Be ye therefore perfect, as also your heavenly Father is perfect (Mt5:48)
“On the whole, I am a good Christian”
With regard to virtue, “that which costs nothing is worth nothing.”
This thought, an author remarks, makes us tremble. In examining our conscience, our life, and our habits, we sometimes feel a certain pleasure in discovering that we possess a small collection of virtues, “very agreeable ones…”
Thus we like to pray, “at such an hour, such a place, and with such and such sentiments,” and we say, “I am pious,” we are gentle, polite, smiling “to such a person;” we are patient “before those we fear or whose esteem we desire to gain;” we are devoted, charitable, generous, “because in the depths of our soul we feel an undesirable pleasure in giving charity and devoting ourselves to others;” we willingly suffer something “from those we love,” and we say, “I am good;” we are silent “because we do not care to talk;” we fly from society “because we do not shine in it,” and we say, “I am recollected.”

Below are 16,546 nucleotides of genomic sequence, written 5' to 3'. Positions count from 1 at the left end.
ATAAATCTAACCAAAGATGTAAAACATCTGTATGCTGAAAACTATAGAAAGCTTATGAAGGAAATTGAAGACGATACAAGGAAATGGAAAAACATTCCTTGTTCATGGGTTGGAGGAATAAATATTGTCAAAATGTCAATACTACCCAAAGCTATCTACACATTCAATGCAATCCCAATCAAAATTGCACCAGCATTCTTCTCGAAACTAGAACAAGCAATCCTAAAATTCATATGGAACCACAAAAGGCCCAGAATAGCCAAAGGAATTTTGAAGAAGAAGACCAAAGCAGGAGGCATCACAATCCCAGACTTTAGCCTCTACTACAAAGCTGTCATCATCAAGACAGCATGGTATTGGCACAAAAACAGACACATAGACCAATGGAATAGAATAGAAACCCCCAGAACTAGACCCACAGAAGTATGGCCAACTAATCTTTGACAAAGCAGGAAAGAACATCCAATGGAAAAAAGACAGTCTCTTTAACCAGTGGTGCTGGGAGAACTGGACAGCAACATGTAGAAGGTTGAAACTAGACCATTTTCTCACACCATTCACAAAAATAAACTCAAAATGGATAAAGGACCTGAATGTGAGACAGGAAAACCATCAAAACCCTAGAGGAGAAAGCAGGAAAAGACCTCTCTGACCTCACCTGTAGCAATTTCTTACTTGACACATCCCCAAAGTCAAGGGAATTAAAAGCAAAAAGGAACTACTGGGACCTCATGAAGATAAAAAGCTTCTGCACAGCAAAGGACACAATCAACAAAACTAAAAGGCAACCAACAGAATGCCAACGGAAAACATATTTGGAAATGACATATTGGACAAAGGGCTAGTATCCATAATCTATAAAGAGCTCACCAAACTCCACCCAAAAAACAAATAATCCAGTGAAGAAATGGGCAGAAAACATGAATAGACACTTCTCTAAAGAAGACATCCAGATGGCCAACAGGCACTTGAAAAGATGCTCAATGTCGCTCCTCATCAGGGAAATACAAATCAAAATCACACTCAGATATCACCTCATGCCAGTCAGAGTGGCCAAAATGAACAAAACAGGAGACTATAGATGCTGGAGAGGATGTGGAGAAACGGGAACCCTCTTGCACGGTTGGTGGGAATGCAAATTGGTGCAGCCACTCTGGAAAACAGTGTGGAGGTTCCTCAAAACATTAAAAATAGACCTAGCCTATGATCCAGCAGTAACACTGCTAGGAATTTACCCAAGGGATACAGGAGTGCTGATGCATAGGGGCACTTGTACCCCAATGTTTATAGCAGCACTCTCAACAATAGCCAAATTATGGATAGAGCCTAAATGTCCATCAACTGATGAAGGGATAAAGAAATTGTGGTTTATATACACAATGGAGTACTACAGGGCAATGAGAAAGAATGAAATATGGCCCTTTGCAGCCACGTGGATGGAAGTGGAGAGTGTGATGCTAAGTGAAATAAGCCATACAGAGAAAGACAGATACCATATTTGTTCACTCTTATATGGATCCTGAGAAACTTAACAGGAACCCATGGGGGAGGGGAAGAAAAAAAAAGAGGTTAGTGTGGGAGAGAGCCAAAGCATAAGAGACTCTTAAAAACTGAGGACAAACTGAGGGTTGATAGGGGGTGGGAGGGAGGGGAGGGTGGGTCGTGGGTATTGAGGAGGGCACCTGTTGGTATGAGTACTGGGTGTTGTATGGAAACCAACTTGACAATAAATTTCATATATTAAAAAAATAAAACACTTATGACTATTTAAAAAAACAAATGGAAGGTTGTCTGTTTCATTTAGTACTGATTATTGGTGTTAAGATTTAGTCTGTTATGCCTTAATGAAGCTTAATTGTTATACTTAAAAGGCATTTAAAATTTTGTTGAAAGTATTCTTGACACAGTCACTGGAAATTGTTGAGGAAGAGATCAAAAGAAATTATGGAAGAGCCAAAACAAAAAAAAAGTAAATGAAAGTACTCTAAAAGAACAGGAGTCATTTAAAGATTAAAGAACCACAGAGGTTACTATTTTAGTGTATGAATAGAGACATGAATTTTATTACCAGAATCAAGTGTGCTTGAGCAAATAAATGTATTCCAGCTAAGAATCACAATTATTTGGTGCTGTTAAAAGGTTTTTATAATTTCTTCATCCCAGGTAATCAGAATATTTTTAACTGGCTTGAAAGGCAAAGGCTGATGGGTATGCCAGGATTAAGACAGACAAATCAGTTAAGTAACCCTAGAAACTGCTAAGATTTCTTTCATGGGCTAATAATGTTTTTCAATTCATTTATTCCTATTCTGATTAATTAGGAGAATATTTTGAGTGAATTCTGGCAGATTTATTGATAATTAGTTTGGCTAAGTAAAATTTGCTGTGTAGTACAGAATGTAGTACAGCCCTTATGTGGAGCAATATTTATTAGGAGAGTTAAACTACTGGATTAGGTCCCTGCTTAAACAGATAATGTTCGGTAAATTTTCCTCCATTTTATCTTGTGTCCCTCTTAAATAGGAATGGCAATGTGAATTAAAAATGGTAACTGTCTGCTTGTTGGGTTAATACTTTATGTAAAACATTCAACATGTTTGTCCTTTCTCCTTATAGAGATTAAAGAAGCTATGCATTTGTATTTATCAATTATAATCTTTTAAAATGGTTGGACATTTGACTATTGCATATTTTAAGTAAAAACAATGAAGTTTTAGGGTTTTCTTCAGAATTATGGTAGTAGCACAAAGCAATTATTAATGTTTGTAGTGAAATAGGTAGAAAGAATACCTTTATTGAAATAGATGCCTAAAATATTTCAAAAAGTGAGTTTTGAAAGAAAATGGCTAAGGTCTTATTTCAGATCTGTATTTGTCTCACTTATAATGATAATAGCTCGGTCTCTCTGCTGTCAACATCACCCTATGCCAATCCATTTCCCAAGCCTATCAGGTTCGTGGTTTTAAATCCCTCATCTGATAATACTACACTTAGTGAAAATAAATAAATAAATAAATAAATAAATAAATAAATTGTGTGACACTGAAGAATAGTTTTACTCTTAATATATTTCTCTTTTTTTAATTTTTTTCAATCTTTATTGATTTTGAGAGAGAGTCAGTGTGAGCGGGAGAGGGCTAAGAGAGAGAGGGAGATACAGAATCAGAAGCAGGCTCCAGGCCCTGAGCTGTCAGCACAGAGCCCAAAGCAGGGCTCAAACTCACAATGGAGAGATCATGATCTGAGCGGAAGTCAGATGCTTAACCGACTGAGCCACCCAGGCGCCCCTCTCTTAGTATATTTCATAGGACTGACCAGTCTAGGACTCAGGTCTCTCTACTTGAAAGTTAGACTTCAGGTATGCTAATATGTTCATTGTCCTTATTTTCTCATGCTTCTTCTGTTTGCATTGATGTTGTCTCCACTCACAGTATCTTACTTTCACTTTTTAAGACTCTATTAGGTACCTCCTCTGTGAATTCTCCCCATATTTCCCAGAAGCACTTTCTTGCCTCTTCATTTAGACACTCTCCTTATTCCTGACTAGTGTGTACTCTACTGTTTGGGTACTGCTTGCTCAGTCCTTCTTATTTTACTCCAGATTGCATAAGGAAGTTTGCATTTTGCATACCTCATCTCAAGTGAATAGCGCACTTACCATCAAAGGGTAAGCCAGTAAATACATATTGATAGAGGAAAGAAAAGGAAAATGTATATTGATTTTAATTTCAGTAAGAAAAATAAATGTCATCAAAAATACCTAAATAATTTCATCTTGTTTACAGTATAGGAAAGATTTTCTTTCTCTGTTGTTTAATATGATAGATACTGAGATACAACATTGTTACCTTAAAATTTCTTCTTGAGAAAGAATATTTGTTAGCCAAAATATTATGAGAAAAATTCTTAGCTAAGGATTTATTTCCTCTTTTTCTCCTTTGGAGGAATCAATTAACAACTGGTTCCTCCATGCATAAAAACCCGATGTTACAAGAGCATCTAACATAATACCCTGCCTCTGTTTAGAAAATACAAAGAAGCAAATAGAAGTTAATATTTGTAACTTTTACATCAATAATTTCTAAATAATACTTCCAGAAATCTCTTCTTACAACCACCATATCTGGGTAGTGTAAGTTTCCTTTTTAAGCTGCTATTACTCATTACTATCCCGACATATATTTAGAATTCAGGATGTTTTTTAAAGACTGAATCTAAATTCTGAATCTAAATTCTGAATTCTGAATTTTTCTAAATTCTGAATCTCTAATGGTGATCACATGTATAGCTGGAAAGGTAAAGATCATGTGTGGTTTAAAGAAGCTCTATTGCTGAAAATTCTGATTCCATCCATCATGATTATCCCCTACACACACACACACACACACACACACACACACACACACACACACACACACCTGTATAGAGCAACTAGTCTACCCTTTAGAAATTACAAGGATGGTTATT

Examine yourself carefully
But examine one by one those virtues which make you so self-satisfied, and perhaps lead you to prefer yourself to others. Examine at what a price, at what sacrifice, with what labour and struggling, with what special attention you have succeeded at acquiring them… Alas! you will find that all this patience, affability, generosity, and loving piety are nothing more than so many nothings inflated with pride.
“Staying on the carpet” in order to become as holy as one can be
That which has cost nothing is worth nothing.
Sacrifice being the essential basis of virtue, as De Maistre remarks, the most meritorious virtues are those which are acquaint with the greatest trouble.
Then do not regard this charming collection of pretty virtues with such complacency, but face your faults.
Tackling one fault at a time
Take one of them, the first that comes – “impatience, laziness, want of order, gossiping, judgement of others, bad temper, …” and attack it firmly and with perseverance. A month, at least, is necessary, calculating on three victories a day, not, indeed, to destroy it – a fault has very great tenacity of life – but to prevent it ruling you.
Preventing your faults from ruling your life
One having been conquered, take another.
It is the work of a lifetime; it is especially with regard to faults that we may apply the popular proverb, “When there are not any, there are still very many.”
I will consider myself fortunate, says St Francis de Sales, if I succeed in ridding myself of my faults even a short quarter of an hour before my death.
– From: Golden Grains, Eighth Edition, H.M. Gill and Son, Dublin, 1889